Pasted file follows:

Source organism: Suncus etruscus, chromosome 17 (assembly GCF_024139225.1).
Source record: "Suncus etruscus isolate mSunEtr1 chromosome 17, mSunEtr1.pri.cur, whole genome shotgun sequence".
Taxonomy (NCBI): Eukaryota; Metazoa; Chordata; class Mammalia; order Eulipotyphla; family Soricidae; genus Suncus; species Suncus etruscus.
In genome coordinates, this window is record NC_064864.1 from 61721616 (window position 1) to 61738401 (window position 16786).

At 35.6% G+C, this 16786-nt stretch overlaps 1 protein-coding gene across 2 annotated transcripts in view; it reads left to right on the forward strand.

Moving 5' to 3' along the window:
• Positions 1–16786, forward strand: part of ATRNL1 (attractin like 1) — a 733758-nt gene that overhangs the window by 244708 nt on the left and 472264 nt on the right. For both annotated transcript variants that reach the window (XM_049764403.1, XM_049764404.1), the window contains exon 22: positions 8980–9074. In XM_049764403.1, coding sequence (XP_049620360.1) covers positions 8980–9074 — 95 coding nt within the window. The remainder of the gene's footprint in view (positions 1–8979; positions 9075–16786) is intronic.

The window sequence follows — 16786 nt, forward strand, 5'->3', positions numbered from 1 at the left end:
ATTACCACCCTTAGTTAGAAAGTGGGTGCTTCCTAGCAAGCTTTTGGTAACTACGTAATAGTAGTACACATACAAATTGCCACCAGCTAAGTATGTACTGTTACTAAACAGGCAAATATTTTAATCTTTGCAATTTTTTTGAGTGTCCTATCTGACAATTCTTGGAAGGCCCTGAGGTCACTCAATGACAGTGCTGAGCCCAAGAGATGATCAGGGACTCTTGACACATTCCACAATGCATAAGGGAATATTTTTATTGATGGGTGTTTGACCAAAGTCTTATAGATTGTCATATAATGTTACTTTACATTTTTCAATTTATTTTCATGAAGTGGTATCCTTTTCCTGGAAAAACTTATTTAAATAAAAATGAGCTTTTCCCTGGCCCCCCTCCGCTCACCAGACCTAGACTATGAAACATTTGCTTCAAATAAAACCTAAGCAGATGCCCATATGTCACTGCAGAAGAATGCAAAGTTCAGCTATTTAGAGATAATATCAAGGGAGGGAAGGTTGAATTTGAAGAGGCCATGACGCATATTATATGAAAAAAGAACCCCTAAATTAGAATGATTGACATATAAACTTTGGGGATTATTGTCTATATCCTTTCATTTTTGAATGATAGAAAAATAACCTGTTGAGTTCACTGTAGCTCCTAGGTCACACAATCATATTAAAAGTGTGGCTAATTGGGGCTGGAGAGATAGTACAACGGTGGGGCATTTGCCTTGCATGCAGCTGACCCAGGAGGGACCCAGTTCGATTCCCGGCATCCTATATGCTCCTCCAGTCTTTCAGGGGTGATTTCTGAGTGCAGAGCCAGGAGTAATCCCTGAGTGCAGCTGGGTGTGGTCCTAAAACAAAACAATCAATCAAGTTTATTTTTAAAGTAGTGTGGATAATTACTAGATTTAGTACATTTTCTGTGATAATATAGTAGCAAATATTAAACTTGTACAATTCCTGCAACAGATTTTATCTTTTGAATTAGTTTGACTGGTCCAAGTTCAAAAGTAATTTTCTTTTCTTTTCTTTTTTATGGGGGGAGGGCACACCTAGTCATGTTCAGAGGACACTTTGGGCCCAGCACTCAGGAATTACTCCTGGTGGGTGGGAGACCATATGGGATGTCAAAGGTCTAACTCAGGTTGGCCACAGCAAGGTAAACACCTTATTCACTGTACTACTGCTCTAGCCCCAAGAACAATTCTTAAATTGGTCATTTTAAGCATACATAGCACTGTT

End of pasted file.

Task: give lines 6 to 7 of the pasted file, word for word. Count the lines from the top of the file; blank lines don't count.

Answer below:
Moving 5' to 3' along the window:
• Positions 1–16786, forward strand: part of ATRNL1 (attractin like 1) — a 733758-nt gene that overhangs the window by 244708 nt on the left and 472264 nt on the right. For both annotated transcript variants that reach the window (XM_049764403.1, XM_049764404.1), the window contains exon 22: positions 8980–9074. In XM_049764403.1, coding sequence (XP_049620360.1) covers positions 8980–9074 — 95 coding nt within the window. The remainder of the gene's footprint in view (positions 1–8979; positions 9075–16786) is intronic.